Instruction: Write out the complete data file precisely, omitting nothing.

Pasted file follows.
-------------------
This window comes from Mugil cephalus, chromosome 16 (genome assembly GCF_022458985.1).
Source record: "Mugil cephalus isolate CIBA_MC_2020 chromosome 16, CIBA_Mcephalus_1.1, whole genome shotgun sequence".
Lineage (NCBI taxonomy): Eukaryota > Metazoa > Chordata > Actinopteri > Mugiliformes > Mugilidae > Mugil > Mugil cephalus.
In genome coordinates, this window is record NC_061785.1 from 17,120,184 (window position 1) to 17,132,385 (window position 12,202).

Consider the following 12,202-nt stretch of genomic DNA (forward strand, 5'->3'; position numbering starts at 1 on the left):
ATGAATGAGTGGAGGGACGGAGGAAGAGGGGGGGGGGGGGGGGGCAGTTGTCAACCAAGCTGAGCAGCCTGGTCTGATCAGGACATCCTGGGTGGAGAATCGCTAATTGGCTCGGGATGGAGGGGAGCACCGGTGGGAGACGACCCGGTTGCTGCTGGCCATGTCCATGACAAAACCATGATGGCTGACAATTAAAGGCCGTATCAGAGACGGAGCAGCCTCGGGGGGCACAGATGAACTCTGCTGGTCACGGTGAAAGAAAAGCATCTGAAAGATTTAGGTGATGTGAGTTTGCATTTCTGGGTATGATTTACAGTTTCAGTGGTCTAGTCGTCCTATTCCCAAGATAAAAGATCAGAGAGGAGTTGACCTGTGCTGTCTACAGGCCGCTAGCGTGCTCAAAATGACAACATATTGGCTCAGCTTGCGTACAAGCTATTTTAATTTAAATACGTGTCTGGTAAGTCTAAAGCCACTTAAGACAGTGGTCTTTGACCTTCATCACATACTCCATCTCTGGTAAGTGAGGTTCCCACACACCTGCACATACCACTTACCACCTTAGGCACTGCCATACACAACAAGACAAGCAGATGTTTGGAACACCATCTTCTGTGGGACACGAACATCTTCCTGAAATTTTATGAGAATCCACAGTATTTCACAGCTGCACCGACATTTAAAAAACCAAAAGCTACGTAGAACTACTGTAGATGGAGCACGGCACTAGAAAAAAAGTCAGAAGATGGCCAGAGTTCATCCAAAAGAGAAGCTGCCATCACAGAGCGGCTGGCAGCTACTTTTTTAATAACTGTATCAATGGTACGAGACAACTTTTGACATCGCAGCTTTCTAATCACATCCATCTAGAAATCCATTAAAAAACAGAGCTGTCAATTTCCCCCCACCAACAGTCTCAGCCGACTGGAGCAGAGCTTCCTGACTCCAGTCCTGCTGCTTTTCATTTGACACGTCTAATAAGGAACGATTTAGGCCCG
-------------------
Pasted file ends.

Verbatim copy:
This window comes from Mugil cephalus, chromosome 16 (genome assembly GCF_022458985.1).
Source record: "Mugil cephalus isolate CIBA_MC_2020 chromosome 16, CIBA_Mcephalus_1.1, whole genome shotgun sequence".
Lineage (NCBI taxonomy): Eukaryota > Metazoa > Chordata > Actinopteri > Mugiliformes > Mugilidae > Mugil > Mugil cephalus.
In genome coordinates, this window is record NC_061785.1 from 17,120,184 (window position 1) to 17,132,385 (window position 12,202).

Consider the following 12,202-nt stretch of genomic DNA (forward strand, 5'->3'; position numbering starts at 1 on the left):
ATGAATGAGTGGAGGGACGGAGGAAGAGGGGGGGGGGGGGGGGGCAGTTGTCAACCAAGCTGAGCAGCCTGGTCTGATCAGGACATCCTGGGTGGAGAATCGCTAATTGGCTCGGGATGGAGGGGAGCACCGGTGGGAGACGACCCGGTTGCTGCTGGCCATGTCCATGACAAAACCATGATGGCTGACAATTAAAGGCCGTATCAGAGACGGAGCAGCCTCGGGGGGCACAGATGAACTCTGCTGGTCACGGTGAAAGAAAAGCATCTGAAAGATTTAGGTGATGTGAGTTTGCATTTCTGGGTATGATTTACAGTTTCAGTGGTCTAGTCGTCCTATTCCCAAGATAAAAGATCAGAGAGGAGTTGACCTGTGCTGTCTACAGGCCGCTAGCGTGCTCAAAATGACAACATATTGGCTCAGCTTGCGTACAAGCTATTTTAATTTAAATACGTGTCTGGTAAGTCTAAAGCCACTTAAGACAGTGGTCTTTGACCTTCATCACATACTCCATCTCTGGTAAGTGAGGTTCCCACACACCTGCACATACCACTTACCACCTTAGGCACTGCCATACACAACAAGACAAGCAGATGTTTGGAACACCATCTTCTGTGGGACACGAACATCTTCCTGAAATTTTATGAGAATCCACAGTATTTCACAGCTGCACCGACATTTAAAAAACCAAAAGCTACGTAGAACTACTGTAGATGGAGCACGGCACTAGAAAAAAAGTCAGAAGATGGCCAGAGTTCATCCAAAAGAGAAGCTGCCATCACAGAGCGGCTGGCAGCTACTTTTTTAATAACTGTATCAATGGTACGAGACAACTTTTGACATCGCAGCTTTCTAATCACATCCATCTAGAAATCCATTAAAAAACAGAGCTGTCAATTTCCCCCCACCAACAGTCTCAGCCGACTGGAGCAGAGCTTCCTGACTCCAGTCCTGCTGCTTTTCATTTGACACGTCTAATAAGGAACGATTTAGGCCCG